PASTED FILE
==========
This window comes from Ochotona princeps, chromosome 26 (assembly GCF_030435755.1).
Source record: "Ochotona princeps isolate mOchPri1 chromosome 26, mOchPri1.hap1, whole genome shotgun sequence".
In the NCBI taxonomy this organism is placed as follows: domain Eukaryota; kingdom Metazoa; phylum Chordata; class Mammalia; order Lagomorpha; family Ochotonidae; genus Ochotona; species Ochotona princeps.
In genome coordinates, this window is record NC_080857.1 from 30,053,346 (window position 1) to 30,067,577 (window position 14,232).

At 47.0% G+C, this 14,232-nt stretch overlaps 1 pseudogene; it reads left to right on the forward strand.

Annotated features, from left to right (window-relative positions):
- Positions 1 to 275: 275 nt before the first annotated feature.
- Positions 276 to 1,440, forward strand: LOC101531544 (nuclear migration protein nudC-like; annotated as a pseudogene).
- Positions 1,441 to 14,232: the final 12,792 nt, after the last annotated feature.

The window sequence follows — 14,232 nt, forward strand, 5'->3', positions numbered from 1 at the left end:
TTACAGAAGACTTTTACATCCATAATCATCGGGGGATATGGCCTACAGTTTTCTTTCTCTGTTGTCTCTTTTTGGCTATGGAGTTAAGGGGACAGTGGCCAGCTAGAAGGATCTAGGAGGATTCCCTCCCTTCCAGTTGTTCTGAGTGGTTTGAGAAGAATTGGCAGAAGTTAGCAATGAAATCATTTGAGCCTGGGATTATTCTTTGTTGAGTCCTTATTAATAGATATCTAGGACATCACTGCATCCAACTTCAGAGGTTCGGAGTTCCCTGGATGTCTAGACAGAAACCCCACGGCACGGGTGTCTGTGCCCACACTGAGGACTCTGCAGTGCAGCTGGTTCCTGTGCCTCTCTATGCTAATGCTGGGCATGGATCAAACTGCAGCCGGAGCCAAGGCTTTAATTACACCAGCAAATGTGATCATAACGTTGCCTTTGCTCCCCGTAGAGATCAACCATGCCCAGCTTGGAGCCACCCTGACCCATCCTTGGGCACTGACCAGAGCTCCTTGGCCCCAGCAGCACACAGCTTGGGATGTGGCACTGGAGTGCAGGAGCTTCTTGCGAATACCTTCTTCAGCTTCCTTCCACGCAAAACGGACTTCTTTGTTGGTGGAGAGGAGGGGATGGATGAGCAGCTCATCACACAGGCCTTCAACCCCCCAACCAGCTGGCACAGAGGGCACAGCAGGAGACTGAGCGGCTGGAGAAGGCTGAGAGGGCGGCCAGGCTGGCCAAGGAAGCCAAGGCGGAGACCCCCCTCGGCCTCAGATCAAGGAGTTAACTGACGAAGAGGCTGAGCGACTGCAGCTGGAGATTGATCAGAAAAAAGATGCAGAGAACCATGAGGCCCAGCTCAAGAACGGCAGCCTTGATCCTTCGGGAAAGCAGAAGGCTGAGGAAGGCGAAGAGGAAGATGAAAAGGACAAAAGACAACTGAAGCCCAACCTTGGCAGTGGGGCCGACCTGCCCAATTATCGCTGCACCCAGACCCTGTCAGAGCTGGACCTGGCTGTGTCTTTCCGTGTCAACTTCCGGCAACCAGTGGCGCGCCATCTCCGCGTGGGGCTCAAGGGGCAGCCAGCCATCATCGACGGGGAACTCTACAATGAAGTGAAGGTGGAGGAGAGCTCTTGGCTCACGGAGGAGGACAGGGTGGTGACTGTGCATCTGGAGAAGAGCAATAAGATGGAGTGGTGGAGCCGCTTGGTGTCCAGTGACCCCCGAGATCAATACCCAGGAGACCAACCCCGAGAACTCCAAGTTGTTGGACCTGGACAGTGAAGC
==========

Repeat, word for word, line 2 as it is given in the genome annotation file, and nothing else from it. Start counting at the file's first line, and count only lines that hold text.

Source record: "Ochotona princeps isolate mOchPri1 chromosome 26, mOchPri1.hap1, whole genome shotgun sequence".